How can we find joy when our hearts are broken?  The world is broken in a way that man cannot repair, not individually nor collectively. Joy will come only when we realize that we can let go of our striving to make it perfect. We need a Savior. We need to know that we need a Savior. Jesus came and fixed it for us. He is the substitute perfection for all of our imperfection. Therein lies our hope. That is what we are celebrating!
     So, rejoice in burnt cookies, light strands that have gone dark, tears shed for the mothers, fathers and children we desperately miss. This is exactly what we should feel. We need to know what we are missing and be able to name it. We are celebrating all that is broken and that God sent a Savior to mend it and to make it more than right! There is nothing more to strive for other than to keep our eyes focused on Him. Every year and every day I need this reminder.
     I love how Handel's Messiah takes the promises of Isaiah and sings it to fruition with the Gospel of Luke. Listen to this beautiful oratorio this holiday season and hear the promises of the Gospel put to song.

The people that walked in darkness have seen a great light;
and they that dwell in the land of the shadow of death, upon them hath the light shined.

 For unto us a child is born, unto us a son is given, and the government shall be upon His shoulder; and His name shall be called Wonderful, Counselor, the mighty God, the Everlasting Father, the Prince of Peace.                                                                                    Isaiah 9:2 & 6


Friday, December 18, 2015

Scattered Thoughts

     Cold, blustery air blew in today and we saw snow flurries! I ran outside with the camera, but it was too dark to capture the flurries on film. Or is it on digital? What do we say now? I thought the house looked peaceful, though, so I took its picture.
     It seems like there's so much going on in general yet, at the same time, things are pretty mundane. Tess completed all her finals and can enjoy a little break from classes, Christmas is wrapped in pretty paper and placed under the tree, Mom fell again and knocked out a tooth, Steve is changing jobs within the company and may travel less, but work more, if that's possible, and I decided that I'm saving up bubble wrap and I'm going to wrap my mom in it for protection. Oh, and Steve started building a very long handicap ramp from the back door to my car. It's not very pretty, but as my mom slowly shifts from walker to wheelchair, this will be an absolute necessity in order to get her out of the house. I think the grandchildren are going to love playing on it as well. I overheard Steve tell someone that it's sixty-four feet long! He's building it out of his head with no drawn plans. He designed it in sections using complete 4x8 sheets of pressure treated plywood (not shown) on frames (shown), bolted together. The ramp can later be disassembled and reused as sides to build a shed. Genius!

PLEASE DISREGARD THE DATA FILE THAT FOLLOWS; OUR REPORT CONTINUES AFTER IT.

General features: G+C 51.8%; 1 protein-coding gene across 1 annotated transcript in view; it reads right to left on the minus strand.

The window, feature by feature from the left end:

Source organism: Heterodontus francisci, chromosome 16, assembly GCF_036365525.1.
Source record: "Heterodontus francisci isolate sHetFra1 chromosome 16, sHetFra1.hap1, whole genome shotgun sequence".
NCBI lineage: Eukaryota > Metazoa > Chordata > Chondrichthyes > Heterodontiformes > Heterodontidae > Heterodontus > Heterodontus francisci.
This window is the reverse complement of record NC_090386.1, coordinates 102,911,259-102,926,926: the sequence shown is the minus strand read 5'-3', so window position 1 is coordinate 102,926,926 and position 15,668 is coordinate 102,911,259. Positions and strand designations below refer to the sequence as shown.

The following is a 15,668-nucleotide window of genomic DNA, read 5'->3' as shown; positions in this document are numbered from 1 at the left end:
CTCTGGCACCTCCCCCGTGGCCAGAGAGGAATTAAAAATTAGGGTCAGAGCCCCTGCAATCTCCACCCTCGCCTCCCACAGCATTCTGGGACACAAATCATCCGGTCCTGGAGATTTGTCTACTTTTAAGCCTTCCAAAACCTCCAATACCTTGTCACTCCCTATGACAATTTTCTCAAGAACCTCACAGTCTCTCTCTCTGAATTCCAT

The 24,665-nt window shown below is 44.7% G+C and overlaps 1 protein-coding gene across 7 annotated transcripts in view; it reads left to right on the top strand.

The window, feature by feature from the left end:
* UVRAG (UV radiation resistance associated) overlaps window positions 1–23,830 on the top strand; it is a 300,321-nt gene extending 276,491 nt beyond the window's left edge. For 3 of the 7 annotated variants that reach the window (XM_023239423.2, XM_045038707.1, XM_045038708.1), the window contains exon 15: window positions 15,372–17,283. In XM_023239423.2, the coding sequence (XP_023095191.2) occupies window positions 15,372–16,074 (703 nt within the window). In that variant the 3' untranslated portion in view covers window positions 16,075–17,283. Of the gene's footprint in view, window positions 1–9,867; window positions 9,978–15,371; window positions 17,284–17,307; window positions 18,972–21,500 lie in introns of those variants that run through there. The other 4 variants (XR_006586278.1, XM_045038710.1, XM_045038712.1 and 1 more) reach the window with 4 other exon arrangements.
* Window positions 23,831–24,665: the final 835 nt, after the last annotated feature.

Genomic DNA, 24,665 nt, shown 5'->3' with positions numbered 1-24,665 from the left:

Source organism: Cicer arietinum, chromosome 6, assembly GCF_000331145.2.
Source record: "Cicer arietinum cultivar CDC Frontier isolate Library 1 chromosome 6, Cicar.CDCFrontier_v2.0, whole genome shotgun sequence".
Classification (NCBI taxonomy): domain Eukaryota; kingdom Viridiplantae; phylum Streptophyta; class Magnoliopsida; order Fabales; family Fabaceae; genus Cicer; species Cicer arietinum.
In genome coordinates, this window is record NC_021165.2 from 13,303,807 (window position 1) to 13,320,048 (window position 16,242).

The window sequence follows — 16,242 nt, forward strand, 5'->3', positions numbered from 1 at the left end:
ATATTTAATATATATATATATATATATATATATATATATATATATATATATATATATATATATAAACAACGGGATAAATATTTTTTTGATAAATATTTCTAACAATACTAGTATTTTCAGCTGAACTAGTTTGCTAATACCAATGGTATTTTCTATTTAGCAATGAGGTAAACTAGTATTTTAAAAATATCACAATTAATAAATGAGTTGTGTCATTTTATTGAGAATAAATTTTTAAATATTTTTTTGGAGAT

It was so warm last week that we were all outside in T-shirts. In contrast, this weekend got cold enough for a nice fire in the wood stove thanks to the enormous load of hickory that Steve, Simon, and John cut over Thanksgiving. Hickory has a strong, distinctive odor and I was a little worried about how it would smell when it burned. But it smells much, much nicer burning than it does 'raw'. Steve found two boxes of marshmallow Peeps in the freezer and we roasted a few tonight : )
     My thoughts feel pretty scattered, which is simply a result of how my brain has been functioning lately. It's hard to stay on topic these days. My guess is that it's because I am standing guard, ready to race into action when something bad happens (mainly with my mom). It's hard to focus on any one thing for very long or to allow myself to completely relax. I'm aware of the long term implications  on my own health and I'm working on that as well. I can't help anyone if I start to fall apart. I have many, many thoughts on how our society approaches elder care and how little support there is for home care of the elderly. But that's a whole other topic for another day.  

Wednesday, December 9, 2015

Mistletoe and a Broken Nose

     Steve and I have the same taste in Christmas trees. We like the kind that look like bottle brush; a stick up the middle with bristly branches sticking out and lots of empty space in between. They're not exactly Charlie Brown trees, but the skinny ones come pretty close. I think they are called Canaan Fir. Nelson's Tree Farm still had plenty of these trees in their fields. Some of them have grown too big to be practical, but we were given permission to take the uppermost part of those too-big trees if we wished. The elder Mr. and Mrs. Nelson, who started the Christmas tree farm, passed away a few years ago and their four sons have kept it running. One of the sons planted 1400 new seedlings. We spoke with him and he said they are still unsure about the fate of the property. It could end up being rented or sold, but he hopes to keep the tree farm operating. We saw rows and rows of the seedling trees when we were hunting for our tree.